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General News · 21st December 2008
I first learned of the conflict surrounding the Cortes Island School “boot camp” day in the second last issue of the Cortes Marketer. I was quite taken aback by the copy of the letter and that it was published in the community flyer. There is a reason why I don’t read the paper or watch TV or listen to much talk radio. I choose to live without such opinion spreading, and storytelling, tattle telling.

I was also very surprised by the defensive tone of the letter and wondered where and when the “controversy” would end. Who would relinquish the need to have their say first. And what would that last word be.
So today, the response came, and I was not surprised when the defense appeared.

Many thoughts came to mind. Of them, who is paying for these ads?
What also arose was how this public dialog was turning into a battle- like communication about the concern for the image of what one represents.

And also, how are the children of the school responding to this? How does this dialog make them feel. How do these judgments between peers of authority affect their way of being in the world. Does it say to them, if I have issue with someone, I can make a display of such manner? That instead of trying with great effort to mend the dis-agreement on a basic, direct, un-assuming, one on one manner, that it is best, and for the good of all, to broadcast it for all to hear?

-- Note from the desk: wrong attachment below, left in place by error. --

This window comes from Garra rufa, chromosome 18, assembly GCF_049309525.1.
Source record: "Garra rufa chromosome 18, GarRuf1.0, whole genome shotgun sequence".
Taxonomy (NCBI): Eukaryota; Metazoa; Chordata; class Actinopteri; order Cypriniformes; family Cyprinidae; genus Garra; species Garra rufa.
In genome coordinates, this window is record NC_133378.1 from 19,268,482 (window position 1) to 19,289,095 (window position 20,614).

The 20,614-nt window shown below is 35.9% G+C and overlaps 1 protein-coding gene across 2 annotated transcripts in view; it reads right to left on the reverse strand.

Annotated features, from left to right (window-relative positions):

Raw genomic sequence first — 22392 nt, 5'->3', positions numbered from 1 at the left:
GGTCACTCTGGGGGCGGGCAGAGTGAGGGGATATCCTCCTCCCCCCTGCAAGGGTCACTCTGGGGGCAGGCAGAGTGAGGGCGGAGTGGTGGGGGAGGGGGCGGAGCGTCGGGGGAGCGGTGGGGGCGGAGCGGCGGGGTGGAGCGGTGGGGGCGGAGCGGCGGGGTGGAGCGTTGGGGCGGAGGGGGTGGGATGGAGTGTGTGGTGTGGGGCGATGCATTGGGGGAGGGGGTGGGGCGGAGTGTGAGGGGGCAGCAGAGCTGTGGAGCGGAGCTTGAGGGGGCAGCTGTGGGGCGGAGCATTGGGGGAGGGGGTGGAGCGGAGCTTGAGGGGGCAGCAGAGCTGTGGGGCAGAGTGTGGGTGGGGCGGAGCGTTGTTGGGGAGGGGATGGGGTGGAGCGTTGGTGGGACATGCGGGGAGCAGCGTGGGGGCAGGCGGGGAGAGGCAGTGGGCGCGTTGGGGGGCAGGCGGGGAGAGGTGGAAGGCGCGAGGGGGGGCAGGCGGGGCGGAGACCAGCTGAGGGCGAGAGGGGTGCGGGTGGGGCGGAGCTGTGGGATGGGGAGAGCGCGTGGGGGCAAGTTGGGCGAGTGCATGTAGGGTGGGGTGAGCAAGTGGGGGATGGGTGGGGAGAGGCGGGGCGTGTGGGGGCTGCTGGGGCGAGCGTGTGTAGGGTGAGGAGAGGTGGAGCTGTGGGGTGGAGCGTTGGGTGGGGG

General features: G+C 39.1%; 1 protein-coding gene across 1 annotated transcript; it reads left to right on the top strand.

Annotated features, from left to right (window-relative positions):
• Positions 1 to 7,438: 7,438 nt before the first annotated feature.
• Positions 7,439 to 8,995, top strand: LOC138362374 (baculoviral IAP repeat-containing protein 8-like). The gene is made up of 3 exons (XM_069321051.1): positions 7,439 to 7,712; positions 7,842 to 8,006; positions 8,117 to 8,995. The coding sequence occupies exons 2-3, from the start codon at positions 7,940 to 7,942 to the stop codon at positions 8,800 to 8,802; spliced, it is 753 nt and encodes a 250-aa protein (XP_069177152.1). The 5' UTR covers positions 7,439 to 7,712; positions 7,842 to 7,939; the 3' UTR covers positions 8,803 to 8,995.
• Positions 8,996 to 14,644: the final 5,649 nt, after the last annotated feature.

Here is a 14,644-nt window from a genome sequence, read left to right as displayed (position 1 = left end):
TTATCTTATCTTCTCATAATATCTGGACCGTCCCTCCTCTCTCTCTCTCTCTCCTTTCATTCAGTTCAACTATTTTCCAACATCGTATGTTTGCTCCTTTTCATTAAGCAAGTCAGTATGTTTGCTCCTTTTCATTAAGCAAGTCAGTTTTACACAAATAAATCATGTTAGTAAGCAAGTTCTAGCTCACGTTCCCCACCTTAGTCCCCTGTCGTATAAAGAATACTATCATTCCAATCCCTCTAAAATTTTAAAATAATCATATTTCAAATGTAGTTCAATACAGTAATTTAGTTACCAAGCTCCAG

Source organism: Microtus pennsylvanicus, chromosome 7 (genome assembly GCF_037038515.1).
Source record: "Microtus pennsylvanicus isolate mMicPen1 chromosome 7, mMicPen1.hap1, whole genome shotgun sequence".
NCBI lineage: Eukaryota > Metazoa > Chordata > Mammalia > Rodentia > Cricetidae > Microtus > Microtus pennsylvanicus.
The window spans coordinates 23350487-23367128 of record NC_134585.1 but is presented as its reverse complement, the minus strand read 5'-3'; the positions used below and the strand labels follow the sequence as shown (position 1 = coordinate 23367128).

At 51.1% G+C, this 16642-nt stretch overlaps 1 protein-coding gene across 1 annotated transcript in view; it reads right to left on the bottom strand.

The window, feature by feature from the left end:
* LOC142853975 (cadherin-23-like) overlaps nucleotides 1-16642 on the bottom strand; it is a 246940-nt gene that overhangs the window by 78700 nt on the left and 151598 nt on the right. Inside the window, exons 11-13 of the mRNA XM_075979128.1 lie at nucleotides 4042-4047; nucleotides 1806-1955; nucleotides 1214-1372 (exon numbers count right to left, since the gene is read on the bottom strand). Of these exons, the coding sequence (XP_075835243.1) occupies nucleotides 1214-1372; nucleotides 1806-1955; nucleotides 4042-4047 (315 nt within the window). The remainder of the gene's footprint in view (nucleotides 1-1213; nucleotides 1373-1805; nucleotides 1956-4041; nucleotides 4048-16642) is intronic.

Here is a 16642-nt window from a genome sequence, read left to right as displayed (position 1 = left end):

And not to say there isn’t a time or place for broadcasting what we feel is unjust, inhumane or immoral. Activism is absolutely essential for transformational change. So is self-expression. So is building dialogs within community, for community.

In this case, I get the feeling of school-yard bullying. That “my opinion is right” and there for “your opinion is wrong”, downward spiraling kind of spat.

While thinking about this public debate, I was reminded of the recent Christmas Carnival at the Cortes Island School. I thoroughly enjoyed my time there, I was very pleased that the event was opened up to the whole of the community of Cortes Island. I was a little surprised by the chosen song to sing with this community gathering. No doubt about it, this is a very diverse community. To me, the song felt a little vocally and spiritually exclusive. I could feel the crowds apathy towards “raising the roof” with O Silent Night. It felt out of tune with the rhythm of this island.

Some words or phrases are so loaded with varied intense emotion that to use them broadly, to encompass a diverse group of individuals, will lead to debate. And where does the debate end? Does it take someone to win? And how do you gauge the winner? What does defeat look like? What does it feel like? How does competing in such a manner bring about transformation? I don’t believe it does. It may bring to light different opinions and points of view. But are these other ways of seeing integrated into practice, into our world view, into our one-view? I believe there is a much kinder, compassionate way of communicating with those that we live and work with. By not taking things personally. By having faith in good intent. By looking at how something could be seen differently instead defending our habitually attached view.